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vmd

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Description

VMD is designed for modeling, visualization, and analysis of biomolecular systems such as proteins, nucleic acids, lipid membranes, carbohydrate structures, etc. VMD provides a wide variety of graphical representations for visualizing and coloring molecular structures: molecular surfaces, space-filling CPK spheres and cylinders, licorice bonds, backbone tubes and ribbons, secondary structure cartoons, and others.

Publisher

UIUC

Latest Tag

1.9.4a44

Modified

July 1, 2022

Compressed Size

721.18 MB

Multinode Support

No

Multi-Arch Support

Yes

1.9.4a44 (Latest) Scan Results

Linux / arm64

Linux / amd64

VMD

VMD is designed for modeling, visualization, and analysis of biomolecular systems such as proteins, nucleic acids, lipid membranes, carbohydrate structures, etc. VMD provides a wide variety of graphical representations for visualizing and coloring molecular structures: molecular surfaces, space-filling CPK spheres and cylinders, licorice bonds, backbone tubes, and ribbons, secondary structure cartoons, and others.

VMD can be used to animate and analyze the trajectory of a molecular dynamics (MD) simulation. In particular, VMD can act as a graphical front end for an external MD program by displaying and animating a molecule undergoing simulation on a local or remote computer.

While VMD is typically used interactively in a desktop graphical environment, it can also be used to perform non-interactive (batch mode) analytical calculations and visualization tasks run on both workstations (or single cluster nodes) and in parallel on distributed memory clusters and supercomputers using MPI.

VMD, tutorials, and documentation are available at http://www.ks.uiuc.edu/Research/vmd/

See here for a document describing prerequisites and setup steps for all HPC containers.

See here for a document describing the steps to pull NGC containers.

System requirements

Before running the NGC RELION container please ensure your system meets the following requirements.

x86_64

  • Pascal(sm60), Volta(sm70), or Ampere (sm80) NVIDIA GPU(s)
  • CUDA driver version >= r450, -or- r418, -or- r440

arm64

  • Pascal(sm60), Volta(sm70), or Ampere (sm80) NVIDIA GPU(s)
  • CUDA driver version >= r450

1. Running VMD

There are two options to run the VMD container.

  • You can run VMD directly from the docker run command.
  • You can run the VMD container interactively within the container.

1.1 Running VMD from the command line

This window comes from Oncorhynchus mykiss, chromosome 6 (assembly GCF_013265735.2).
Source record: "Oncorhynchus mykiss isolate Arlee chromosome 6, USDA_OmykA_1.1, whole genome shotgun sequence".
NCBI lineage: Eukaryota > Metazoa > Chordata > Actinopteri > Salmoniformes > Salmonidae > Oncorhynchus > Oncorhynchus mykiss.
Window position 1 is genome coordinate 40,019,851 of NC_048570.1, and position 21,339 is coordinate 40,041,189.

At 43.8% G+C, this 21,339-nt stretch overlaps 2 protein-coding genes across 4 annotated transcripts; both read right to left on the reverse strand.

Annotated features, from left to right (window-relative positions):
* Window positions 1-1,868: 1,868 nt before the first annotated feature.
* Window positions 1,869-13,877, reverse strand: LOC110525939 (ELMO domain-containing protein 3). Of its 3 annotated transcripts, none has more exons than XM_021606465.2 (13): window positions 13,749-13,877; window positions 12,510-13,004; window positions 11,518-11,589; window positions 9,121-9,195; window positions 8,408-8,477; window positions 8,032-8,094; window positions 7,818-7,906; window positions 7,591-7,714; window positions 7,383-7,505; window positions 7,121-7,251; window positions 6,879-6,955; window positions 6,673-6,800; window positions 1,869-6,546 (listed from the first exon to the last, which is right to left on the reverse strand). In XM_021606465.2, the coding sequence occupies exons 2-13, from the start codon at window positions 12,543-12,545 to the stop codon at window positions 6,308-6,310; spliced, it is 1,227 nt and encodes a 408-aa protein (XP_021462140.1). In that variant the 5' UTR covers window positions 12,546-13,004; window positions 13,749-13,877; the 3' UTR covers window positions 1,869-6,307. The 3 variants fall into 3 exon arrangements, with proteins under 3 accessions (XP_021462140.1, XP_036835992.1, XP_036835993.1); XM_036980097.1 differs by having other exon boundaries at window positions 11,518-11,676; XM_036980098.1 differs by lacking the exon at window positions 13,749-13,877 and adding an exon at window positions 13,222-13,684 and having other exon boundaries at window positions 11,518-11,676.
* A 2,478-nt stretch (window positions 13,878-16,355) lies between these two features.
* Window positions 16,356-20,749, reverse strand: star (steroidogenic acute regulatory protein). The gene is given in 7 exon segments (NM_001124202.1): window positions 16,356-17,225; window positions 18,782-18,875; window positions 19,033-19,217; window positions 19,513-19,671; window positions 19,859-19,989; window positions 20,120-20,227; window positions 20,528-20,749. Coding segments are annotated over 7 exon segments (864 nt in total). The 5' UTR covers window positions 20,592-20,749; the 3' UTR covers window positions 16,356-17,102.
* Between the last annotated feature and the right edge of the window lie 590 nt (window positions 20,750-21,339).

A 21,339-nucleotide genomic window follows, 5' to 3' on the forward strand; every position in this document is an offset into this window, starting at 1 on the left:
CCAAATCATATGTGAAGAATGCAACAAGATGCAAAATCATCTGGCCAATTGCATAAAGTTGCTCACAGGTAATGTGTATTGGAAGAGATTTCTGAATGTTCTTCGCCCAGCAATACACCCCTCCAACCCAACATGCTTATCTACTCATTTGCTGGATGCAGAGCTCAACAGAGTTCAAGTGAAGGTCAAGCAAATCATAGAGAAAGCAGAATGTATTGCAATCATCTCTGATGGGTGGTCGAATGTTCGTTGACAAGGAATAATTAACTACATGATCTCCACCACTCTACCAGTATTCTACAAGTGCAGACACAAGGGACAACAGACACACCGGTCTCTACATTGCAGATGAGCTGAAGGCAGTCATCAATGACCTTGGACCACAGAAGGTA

In this example,

To run the VMD container from the CLI, issue the following command, which runs VMD and makes the current working directory accessible within the container as "/workspace":

docker run -ti --gpus all --rm -v $(pwd):/workspace nvcr.io/hpc/vmd:1.9.4a44 vmd

Note you could also point the CLI command to launch VMD on a script located in your working directory instead. The script below starts the VMD container and runs the xxx.vmd script from your workspace directory.

docker run -ti --gpus all --rm -v $(pwd):/workspace nvcr.io/hpc/vmd:1.9.4a44 vmd -dispdev openglpbuffer -e /workspace/xxx.vmd

1.2 Running VMD Interactively

In this example, we will run VMD interactively and reproduce an H1N1 test scene included within the container. Running interactively is useful when using VMD for visualization and analysis tasks that may involve external scripting of VMD runs, significant file management within complex directory hierarchies, or when running multiple VMD instances run within the same container and OS image.

To run the VMD container interactively, issue the following command which starts the container and also mounts your current directory to /workspace so it is available inside the container. (see the -v options on the command below to set the mapping of your local data directory to the one inside the container).

docker run -ti --gpus all --rm -v $(pwd):/workspace nvcr.io/hpc/vmd:1.9.4a44

After the container starts you will be in the / directory and, you can then change to /workspace and run VMD manually

vmd -dispdev openglpbuffer -e xxxx.vmd

Running with Singularity 3.X.Y

This image was verified on Singularity version 3.X.Y. To check the currently installed Singularity version, use:

$ singularity --version

Before running with singularity, configure NGC container registry authentication credentials via these environment variables:

$ export SINGULARITY_DOCKER_USERNAME='$oauthtoken'
$ export SINGULARITY_DOCKER_PASSWORD=

More information about obtaining and using an NVIDIA NGC Cloud Services API key can be found here.

To build a singularity image run this:

$ singularity build vmd:1.9.4a44.sif nvcr.io/hpc/vmd:1.9.4a44

Run VMD with the image:

$ singularity exec --nv -B : vmd:1.9.4a44.sif vmd

Upon success, you will see the VMD command-line interface:

Info) VMD for LINUXARM64, version 1.9.4a44 (June 25, 2020)
Info) http://www.ks.uiuc.edu/Research/vmd/                         
Info) Email questions and bug reports to vmd@ks.uiuc.edu           
Info) Please include this reference in published work using VMD:   
Info)    Humphrey, W., Dalke, A. and Schulten, K., `VMD - Visual   
Info)    Molecular Dynamics', J. Molec. Graphics 1996, 14.1, 33-38.
Info) -------------------------------------------------------------
Info) Multithreading available, 56 CPUs detected.
Info) Free system memory: 249GB (97%)
Info) Creating CUDA device pool and initializing hardware...
Info) Detected 2 available CUDA accelerators:
Info) [0-1] Tesla V100-PCIE-32GB 80 SM_7.0 1.4 GHz, 32GB RAM AE7 ZC
vmd > 

or run it in non-interactive mode:

$ singularity exec --nv -B : vmd:1.9.4a44.sif sh -c "vmd -dispdev openglpbuffer -e /workspace/xxx.vmd"

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